Regular readers will know that I am not above my practice of occasionally quoting Christian scripture in the service of a point. While I’m sure I’ve mentioned this here and there, I don’t have any problem with using the Bible as a literary resource. I view the Old and New testaments in the same way I view Chaucer or Nabokov or Neruda – as a work of fiction from which interesting points can be gleaned. The only difference is that, unlike Chaucer, Nabokov and Neruda, I’ve actually read the Bible.
The title of this post is a reference to a sermon by the Jesus character in the Bible, in which he decries hypocrisy in a variety of forms. I enjoy this particular passage a great deal because of how unremittingly hypocritical religious adherents are when it comes to issues regarding their own beliefs. I explored that topic a bit this morning, but I failed to make an important point. While I am disgusted with the actions and arrogance of the Roman Catholic Church, and while I find their particular brand of hypocrisy to be the most blatant and offensive, I do not ascribe to them exclusive ownership of religious hypocrisy:
Rights groups have expressed outrage after an Indonesian court jailed a Muslim sect member for defending himself from a brutal mob attack. The court jailed Ahmadiyah member Deden Sudjana for six months, a heavier term than many of the attackers received. Three Ahmadiyah members were bludgeoned to death in an attack by a 1,000-strong mob of hardliners in February. No-one was charged with murder.
Sudjana was hit with a machete and almost had his hand severed during the attack, which pitted about 20 Ahmadiyah followers against more than 1,000 fanatics in the village of Cikeusik, west Java. But the court ruled that he had disobeyed a police order to leave the scene, and had been filmed punching another man.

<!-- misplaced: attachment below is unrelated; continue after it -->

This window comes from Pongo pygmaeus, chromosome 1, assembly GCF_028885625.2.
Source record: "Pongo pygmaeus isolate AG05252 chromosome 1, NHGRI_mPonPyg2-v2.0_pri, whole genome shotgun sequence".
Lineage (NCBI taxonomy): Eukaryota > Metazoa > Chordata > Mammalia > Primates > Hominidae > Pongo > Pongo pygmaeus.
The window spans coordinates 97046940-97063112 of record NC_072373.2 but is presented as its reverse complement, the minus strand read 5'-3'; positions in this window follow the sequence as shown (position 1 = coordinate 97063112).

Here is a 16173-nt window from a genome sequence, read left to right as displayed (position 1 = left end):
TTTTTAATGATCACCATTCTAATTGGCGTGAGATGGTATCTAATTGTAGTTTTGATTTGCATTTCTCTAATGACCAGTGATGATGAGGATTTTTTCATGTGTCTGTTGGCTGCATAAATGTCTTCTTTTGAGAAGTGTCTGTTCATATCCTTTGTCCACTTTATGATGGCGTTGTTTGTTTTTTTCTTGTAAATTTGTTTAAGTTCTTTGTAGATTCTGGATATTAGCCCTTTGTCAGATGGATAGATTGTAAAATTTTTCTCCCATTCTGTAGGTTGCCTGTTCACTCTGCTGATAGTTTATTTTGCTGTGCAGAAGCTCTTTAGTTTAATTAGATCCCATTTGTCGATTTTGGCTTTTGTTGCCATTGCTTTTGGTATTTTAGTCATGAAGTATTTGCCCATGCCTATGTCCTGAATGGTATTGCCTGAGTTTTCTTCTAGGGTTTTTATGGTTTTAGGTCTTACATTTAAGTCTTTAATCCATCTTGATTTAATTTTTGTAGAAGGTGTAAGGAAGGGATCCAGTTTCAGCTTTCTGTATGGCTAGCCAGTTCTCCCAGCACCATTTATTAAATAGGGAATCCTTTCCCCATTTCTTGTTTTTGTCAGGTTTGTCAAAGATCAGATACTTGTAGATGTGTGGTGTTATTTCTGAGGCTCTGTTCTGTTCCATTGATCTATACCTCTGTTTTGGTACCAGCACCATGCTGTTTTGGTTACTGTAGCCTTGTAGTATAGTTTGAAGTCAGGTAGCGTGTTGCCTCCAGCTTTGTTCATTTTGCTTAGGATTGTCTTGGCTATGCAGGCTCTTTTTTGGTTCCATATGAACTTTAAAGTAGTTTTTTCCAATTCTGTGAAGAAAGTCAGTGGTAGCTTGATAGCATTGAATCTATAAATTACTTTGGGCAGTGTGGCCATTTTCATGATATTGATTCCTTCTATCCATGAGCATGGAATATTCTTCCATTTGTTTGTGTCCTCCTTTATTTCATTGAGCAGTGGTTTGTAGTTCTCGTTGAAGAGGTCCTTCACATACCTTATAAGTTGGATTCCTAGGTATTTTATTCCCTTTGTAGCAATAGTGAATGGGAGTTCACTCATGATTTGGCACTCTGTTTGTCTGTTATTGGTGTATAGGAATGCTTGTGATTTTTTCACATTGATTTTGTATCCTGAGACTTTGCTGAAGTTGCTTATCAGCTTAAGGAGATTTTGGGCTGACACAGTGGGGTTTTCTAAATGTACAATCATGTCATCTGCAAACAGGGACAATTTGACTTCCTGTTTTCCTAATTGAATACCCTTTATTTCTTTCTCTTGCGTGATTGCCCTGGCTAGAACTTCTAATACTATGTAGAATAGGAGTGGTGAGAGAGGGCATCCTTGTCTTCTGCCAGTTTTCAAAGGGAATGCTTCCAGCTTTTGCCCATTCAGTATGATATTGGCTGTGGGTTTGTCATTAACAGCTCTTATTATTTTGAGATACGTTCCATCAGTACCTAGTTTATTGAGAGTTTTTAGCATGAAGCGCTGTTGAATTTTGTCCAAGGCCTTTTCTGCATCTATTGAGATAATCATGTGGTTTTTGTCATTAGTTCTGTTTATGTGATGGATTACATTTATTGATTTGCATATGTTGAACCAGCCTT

Video footage of the attack shows crowds of hardliners beating a small group of Ahmadis as police watch. So far 12 of the attackers have been found guilty of minor offences and sentenced to between three and six months.
I first talked about the Ahmadiyah back in March, using their situation to make a point about what actual religious persecution looks like. It’s something quite distinct from merely not having exceptions made for your bigotry because your religious beliefs make you an asshole. It is when the force of law is not only brought to bear to bar you from engaging in what would otherwise be legal activity, but also prevents you from realizing your legal rights. I also talked about this attack over at Canadian Atheist to illustrate why a secular state is to the benefit even of believers.
I honestly don’t know what makes the Venn diagram of ‘religion’ and ‘hypocrisy’ so tight, but it seems as though this tendency is not relegated to simply the Pope. The courts in Indonesia have given a big ol’ middle finger to the very concepts of fairness and equality under the law and have begun punishing people for being the victims of brutalization at the hands of a mob, simply because that mob believes in the ‘correct’ version of YahwAlladdha. The personal beliefs of the attackers, or how justified those who would assault non-combatant people may feel in perpetrating violence, is entirely immaterial when it comes to judging their actions. I would have the same contempt and outrage at a crowd of pro-science feminist atheists who physically attacked a white supremacist group as I would for the reverse. Violence is never an option in defense of ideology.
Like this article? Follow me on Twitter!